Monday, August 15, 2011

Seven Gothic Tales: Review

Seven Gothic Tales by Isak Dinesen (Karen Blixen) has been a very difficult read for me. Gothic novels are not, by rights, my usual reading fare but I was drawn to this book by the very intriguing Introduction written by Dorothy Canfield. So, I grabbed it right up at the Friends of the Library Booksale. And then, when I gave into temptation and signed up for the Gothic Reading Challenge, it seemed only natural to add this one to the list. My goodness, I didn't know what I was letting myself in for.

The seven tales are very uneven. The first, "The Deluge at Norderney," is brilliant. The descriptions of the flood and the plight of the people along the coast are very striking. The tales told by the small group left to their fate in the old barn draw the reader in and hold her captive. I was completely taken in by the final twist.

"The Monkey" is one of the tales that I would say is more gothic than most. It reminds me of some of Poe's best work. And there is an element of the supernatural involved. More spine-tingling than the others.

And then there is "The Supper at Elsinore"--a true ghost story that tells the tale of a lost brother and the two sisters who essential died when he did. The meeting of the three siblings is a very interesting take on the standard visit from the departed.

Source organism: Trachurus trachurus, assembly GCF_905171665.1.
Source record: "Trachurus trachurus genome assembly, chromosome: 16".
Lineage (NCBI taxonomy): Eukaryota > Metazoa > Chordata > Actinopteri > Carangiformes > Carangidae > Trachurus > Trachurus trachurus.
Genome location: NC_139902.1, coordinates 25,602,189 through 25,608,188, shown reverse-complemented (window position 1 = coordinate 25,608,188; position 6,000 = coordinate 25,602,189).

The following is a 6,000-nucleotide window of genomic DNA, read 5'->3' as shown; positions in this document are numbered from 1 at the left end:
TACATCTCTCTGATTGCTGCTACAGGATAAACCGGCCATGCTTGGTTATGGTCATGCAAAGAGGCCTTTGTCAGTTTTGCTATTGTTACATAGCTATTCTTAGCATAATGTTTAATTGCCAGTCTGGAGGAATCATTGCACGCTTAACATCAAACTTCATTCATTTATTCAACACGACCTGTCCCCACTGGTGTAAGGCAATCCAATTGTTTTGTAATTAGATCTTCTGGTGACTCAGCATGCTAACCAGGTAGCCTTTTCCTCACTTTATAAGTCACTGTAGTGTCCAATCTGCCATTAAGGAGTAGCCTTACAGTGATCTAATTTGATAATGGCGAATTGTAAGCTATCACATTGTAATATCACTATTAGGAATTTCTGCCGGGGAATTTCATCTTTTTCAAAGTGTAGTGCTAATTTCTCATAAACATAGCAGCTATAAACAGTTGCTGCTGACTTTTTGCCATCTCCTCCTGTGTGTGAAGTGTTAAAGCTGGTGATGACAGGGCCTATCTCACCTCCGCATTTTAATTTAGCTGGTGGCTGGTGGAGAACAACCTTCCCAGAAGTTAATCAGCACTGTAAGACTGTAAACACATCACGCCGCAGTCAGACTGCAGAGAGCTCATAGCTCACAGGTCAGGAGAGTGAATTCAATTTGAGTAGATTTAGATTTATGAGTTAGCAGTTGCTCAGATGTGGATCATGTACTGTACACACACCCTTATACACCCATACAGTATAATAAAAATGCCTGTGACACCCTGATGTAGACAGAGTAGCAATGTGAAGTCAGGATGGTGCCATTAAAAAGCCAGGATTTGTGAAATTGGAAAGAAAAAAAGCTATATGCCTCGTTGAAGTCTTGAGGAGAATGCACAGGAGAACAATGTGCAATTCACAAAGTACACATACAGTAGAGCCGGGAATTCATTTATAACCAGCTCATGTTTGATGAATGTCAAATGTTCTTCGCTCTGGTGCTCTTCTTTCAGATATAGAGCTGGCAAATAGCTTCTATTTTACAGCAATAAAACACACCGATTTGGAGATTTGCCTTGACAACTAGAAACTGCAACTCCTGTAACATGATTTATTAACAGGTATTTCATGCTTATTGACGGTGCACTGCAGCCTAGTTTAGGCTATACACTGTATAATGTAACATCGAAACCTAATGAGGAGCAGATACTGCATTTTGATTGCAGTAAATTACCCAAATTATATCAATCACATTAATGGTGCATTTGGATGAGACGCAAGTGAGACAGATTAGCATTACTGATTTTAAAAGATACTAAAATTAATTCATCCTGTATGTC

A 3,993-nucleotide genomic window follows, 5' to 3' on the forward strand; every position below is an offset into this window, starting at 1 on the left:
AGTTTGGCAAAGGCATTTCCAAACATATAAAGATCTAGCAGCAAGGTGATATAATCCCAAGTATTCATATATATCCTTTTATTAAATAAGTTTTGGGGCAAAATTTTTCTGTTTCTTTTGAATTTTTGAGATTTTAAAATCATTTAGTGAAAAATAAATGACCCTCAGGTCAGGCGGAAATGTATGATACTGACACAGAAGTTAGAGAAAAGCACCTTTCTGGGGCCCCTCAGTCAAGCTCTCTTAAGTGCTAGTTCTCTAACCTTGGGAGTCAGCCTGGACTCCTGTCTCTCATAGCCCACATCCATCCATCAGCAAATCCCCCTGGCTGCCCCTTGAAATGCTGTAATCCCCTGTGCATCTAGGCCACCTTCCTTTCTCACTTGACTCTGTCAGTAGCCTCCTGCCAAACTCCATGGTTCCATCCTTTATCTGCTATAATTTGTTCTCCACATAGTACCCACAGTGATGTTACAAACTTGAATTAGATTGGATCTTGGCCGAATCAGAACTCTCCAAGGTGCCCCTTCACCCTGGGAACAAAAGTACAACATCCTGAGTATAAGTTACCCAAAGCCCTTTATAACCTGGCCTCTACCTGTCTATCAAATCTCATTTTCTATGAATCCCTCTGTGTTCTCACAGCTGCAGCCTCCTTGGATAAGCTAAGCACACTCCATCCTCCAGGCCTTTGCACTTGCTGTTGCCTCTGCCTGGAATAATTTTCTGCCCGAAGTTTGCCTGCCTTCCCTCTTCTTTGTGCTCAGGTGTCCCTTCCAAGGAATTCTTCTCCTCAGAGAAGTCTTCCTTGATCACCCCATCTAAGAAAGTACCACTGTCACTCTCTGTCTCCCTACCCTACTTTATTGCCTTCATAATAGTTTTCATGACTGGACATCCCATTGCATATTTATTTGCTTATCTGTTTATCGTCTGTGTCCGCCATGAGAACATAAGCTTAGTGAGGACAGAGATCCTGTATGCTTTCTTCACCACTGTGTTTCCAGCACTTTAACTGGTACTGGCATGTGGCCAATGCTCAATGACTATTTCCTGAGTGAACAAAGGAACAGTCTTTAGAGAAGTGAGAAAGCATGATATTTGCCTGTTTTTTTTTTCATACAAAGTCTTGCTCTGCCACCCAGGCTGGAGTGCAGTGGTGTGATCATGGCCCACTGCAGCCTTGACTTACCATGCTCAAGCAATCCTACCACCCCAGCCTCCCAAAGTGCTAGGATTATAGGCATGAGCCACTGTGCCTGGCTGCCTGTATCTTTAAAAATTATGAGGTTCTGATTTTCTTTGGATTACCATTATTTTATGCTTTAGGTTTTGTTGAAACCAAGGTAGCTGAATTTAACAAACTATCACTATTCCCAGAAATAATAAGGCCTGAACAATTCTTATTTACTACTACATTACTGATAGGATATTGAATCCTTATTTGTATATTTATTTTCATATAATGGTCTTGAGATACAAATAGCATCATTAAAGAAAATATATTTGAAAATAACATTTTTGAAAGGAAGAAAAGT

The final story that held any interest for me was "The Dreamers." Following the storyline was a bit was almost, but not quite like stream of consciousness writing. Lincoln would just start telling his tale and then he'd insert little asides. A more straight-forward telling would have been more to my taste, but the central nugget--who the mysterious woman was and what finally happened to her was worth a bit of wading in the "stream."

Dinesen is a very descriptive author. Sometimes too much so. But in the stories mentioned, she does her best job and the descriptions serve the tales well. The descriptions did not, however, produce quite the gothic feel that I was expecting--and this was particularly true in the remaining stories from the collection. She also is at her best when telling the story straight rather than following little side-stories as happens more often than necessary. I would love to be able to say more about this one, but I have been reading it off and on for so long that I've lost some of my earliest thoughts (that'll teach me to take notes). Not quite my cup of tea...three stars overall, with most of that rating being due to the four stories highlighted.


Unknown said...

I loved The Monkey!

I watched it in the theatre in my early teens and adored it. Then this past year I got to watch it again - this time with my early teen - and loved it even more. It was paired with some Poe and other gothic tales. Definitely worth the time... though I really thought it should have been more of a fall thing...

Yvette said...

I never take notes either, Bev. But I'm going to have to. My current memory being what it is. I have OUT OF AFRICA here somewhere but it's one of those books I always meant to read but just never did.

Never did have the Gothic Tales though.